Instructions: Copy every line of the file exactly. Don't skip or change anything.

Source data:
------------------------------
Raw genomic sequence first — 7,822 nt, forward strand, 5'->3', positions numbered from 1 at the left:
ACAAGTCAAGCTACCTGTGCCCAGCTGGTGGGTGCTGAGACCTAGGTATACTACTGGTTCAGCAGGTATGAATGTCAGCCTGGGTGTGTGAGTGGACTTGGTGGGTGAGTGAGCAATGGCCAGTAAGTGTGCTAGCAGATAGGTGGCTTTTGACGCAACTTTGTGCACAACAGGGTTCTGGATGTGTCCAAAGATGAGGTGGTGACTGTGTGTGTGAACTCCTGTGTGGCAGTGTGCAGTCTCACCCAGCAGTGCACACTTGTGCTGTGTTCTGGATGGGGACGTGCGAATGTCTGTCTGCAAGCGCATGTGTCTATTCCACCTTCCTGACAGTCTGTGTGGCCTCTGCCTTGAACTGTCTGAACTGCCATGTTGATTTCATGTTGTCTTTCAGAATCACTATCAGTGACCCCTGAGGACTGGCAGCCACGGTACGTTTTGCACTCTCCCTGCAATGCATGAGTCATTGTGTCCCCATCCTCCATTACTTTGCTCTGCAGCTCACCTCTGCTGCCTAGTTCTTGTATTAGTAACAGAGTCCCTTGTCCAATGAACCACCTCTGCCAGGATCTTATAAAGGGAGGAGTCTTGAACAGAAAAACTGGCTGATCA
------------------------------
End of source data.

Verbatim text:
Raw genomic sequence first — 7,822 nt, forward strand, 5'->3', positions numbered from 1 at the left:
ACAAGTCAAGCTACCTGTGCCCAGCTGGTGGGTGCTGAGACCTAGGTATACTACTGGTTCAGCAGGTATGAATGTCAGCCTGGGTGTGTGAGTGGACTTGGTGGGTGAGTGAGCAATGGCCAGTAAGTGTGCTAGCAGATAGGTGGCTTTTGACGCAACTTTGTGCACAACAGGGTTCTGGATGTGTCCAAAGATGAGGTGGTGACTGTGTGTGTGAACTCCTGTGTGGCAGTGTGCAGTCTCACCCAGCAGTGCACACTTGTGCTGTGTTCTGGATGGGGACGTGCGAATGTCTGTCTGCAAGCGCATGTGTCTATTCCACCTTCCTGACAGTCTGTGTGGCCTCTGCCTTGAACTGTCTGAACTGCCATGTTGATTTCATGTTGTCTTTCAGAATCACTATCAGTGACCCCTGAGGACTGGCAGCCACGGTACGTTTTGCACTCTCCCTGCAATGCATGAGTCATTGTGTCCCCATCCTCCATTACTTTGCTCTGCAGCTCACCTCTGCTGCCTAGTTCTTGTATTAGTAACAGAGTCCCTTGTCCAATGAACCACCTCTGCCAGGATCTTATAAAGGGAGGAGTCTTGAACAGAAAAACTGGCTGATCA